Finding cheap and affordable health care is always tough. Today, PF Pro contributor, Melissa the Sunburnt Saver tells us all about her experience with medical tourism.
The cost of medical procedures in the US is often difficult to determine. As we learned from Harry’s experience, prices can vary dramatically, if you can even get an accurate price up front.
What you may not know is that prices in other countries vary as well – often in Americans favor. Many Americans, particularly retired Americans, are increasingly looking to other countries for routine medical procedures such as knee replacements or dental care.
While once looked down upon as a risky, cheap way to avoid paying for quality American medical care, medical tourism is increasing in popularity. Furthermore, if you live close to a country with quality medical care or are traveling, you may want to investigate medical tourism for yourself.
What is Medical Tourism?
Medical tourism is similar to regular tourism, but includes receiving medical care in the country you are visiting. In some cases, people combine their travel plans with medical procedures in order to have a vacation and receive medical care. Medical tourism is a growing business, with an estimated 1.25 million Americans traveling this year outside the US for medical treatment.
Medical tourism is increasing in popularity due to lower cost and similar treatment. Foreign doctors are well trained, yet they charge a fraction of the cost. A knee surgery in Mexico will cost just $12,000 while the same exact procedure would be $50,000 in the US!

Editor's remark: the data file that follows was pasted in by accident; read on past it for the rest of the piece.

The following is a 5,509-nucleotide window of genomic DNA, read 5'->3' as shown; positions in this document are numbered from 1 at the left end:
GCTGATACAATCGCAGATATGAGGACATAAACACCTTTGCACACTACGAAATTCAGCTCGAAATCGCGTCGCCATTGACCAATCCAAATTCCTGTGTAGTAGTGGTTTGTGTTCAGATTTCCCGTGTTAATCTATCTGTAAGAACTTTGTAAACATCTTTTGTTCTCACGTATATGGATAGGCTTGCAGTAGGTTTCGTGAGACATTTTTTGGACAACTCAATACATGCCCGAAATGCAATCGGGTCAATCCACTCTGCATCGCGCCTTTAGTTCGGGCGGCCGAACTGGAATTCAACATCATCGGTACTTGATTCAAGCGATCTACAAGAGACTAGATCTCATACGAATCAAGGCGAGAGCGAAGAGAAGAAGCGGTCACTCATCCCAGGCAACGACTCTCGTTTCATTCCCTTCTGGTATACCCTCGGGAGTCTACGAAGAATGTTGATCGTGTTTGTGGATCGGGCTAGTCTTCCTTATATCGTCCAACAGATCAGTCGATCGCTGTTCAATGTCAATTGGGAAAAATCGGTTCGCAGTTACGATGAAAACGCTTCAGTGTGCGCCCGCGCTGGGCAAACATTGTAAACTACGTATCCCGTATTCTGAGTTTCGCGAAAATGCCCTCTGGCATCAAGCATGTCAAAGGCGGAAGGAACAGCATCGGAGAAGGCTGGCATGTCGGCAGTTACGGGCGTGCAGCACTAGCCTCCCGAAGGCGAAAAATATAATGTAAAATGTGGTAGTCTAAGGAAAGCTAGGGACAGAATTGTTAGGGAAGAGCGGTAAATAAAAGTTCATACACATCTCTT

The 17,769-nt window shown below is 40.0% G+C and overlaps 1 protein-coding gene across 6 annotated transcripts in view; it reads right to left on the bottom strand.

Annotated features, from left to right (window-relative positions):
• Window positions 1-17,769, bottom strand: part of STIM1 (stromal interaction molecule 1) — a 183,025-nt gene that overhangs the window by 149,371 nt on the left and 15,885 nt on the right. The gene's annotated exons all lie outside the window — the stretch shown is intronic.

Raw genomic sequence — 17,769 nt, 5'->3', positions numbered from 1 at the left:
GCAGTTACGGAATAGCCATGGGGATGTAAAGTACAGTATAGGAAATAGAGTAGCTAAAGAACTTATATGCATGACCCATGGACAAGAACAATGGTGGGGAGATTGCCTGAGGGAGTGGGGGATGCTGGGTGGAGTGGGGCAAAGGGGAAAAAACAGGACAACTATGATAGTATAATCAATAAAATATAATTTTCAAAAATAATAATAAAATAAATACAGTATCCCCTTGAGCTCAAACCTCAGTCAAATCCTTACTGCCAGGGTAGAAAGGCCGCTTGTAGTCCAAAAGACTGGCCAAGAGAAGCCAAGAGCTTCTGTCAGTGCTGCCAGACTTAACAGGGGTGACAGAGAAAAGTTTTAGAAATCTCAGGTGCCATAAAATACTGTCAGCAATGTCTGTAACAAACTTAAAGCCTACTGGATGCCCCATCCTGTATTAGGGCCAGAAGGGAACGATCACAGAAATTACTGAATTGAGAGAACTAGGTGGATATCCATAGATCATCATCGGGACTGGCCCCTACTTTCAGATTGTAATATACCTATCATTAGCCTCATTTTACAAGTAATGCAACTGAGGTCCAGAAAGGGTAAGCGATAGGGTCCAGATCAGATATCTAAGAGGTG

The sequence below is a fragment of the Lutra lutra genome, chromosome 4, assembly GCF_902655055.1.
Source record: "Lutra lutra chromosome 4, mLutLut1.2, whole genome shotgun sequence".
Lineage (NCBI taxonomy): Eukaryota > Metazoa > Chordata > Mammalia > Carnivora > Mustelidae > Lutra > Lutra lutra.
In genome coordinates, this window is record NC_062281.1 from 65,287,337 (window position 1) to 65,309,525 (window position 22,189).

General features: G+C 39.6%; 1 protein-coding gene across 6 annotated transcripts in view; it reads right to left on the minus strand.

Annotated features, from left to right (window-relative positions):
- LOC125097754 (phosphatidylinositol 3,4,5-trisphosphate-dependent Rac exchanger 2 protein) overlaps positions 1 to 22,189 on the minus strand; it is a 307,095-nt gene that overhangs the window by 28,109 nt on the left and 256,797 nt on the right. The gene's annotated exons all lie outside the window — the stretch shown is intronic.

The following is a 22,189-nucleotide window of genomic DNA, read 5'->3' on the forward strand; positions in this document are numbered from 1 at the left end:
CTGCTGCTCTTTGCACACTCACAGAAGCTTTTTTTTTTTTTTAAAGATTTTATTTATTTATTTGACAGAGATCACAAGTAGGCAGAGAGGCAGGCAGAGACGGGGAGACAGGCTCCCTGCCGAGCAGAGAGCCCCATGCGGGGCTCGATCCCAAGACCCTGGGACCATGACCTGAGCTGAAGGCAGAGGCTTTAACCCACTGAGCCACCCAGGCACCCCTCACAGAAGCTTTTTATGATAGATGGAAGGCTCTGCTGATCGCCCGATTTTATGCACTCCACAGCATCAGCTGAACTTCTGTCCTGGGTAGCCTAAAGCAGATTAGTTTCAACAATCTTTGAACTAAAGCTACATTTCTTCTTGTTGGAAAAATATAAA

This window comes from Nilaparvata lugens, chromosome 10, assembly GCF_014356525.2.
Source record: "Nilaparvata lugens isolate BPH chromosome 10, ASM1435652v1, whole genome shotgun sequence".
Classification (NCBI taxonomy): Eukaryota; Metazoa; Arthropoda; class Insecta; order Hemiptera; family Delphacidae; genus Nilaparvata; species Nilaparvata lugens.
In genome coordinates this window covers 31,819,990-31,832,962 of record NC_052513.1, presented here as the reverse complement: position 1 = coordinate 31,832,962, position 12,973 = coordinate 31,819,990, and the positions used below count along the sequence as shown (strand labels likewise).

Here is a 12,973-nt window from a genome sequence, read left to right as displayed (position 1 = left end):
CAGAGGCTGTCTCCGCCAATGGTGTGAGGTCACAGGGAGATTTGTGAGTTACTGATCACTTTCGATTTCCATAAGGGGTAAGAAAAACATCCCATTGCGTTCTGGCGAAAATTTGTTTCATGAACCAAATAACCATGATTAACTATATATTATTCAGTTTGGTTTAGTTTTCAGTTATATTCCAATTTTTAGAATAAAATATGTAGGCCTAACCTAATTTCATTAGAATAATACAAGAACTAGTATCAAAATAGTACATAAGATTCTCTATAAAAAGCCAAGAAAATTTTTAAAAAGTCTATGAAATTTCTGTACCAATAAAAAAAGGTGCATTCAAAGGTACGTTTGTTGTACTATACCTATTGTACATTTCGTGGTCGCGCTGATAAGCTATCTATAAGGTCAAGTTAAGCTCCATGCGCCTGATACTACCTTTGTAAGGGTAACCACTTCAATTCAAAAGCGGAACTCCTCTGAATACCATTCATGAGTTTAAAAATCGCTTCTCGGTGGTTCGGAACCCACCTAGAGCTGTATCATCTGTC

Depending on where you go, you can receive quality health care in another country at a fraction of the price. According to Patients Beyond Borders, an organization that provides information to medical tourists, some of the most common and popular medical procedures include:
- Cosmetic surgery
- Dentistry (general, restorative, cosmetic)
- Cardiovascular (angioplasty, CABG, transplants)
- Orthopedics (joint and spine; sports medicine)
Benefits of Medical Tourism
The biggest benefit of medical tourism is how much you can save on on high quality, standardized care. A 2013 Comparative Price Report by the International Federation of Health Plans has a wide variety of procedures that compares the US cost to costs around the world, primarily Europe but also South America, Canada and New Zealand.
For example, an appendectomy in the US averages around $14,000. The same appendectomy in Spain costs less than half: an average of $2,200. For more expensive procedures, such as a hip replacements, the US cost averages $26,000, whereas Spain averages $8,000.
Beyond costs, many countries are investing heavily in medicine specifically to lure medical tourists. India and Singapore have now become globally recognized for their cardiac care, on par with the US at a fraction of the price. South Korea has invested heavily in medical procedures and is now known as the plastic surgery mecca of the world. According to Forbes, “Korean doctors are some of the best in the world, and their technology is top of the class.”
Medical tourism does not come without its critics, and rightly so. Certain precautions to be aware of include quality of care, your health care coverage, and legal protections.
The Centers for Disease Control and Prevention list a few things to consider, including:
- Communication issues. If you do not speak the language where you are receiving care, this increases the chances for miscommunication and misunderstanding.
- Medication can be counterfeit or of poor quality in some countries.
- Antibiotic resistance is a global problem, and resistant bacteria may be more common in other countries than the US.
Other things to consider when traveling abroad for health care include your own health care coverage. If you have health insurance, call your provider and see if they cover out-of-country procedures. Some health plans do, but it varies according to which type of plan or health provider you have.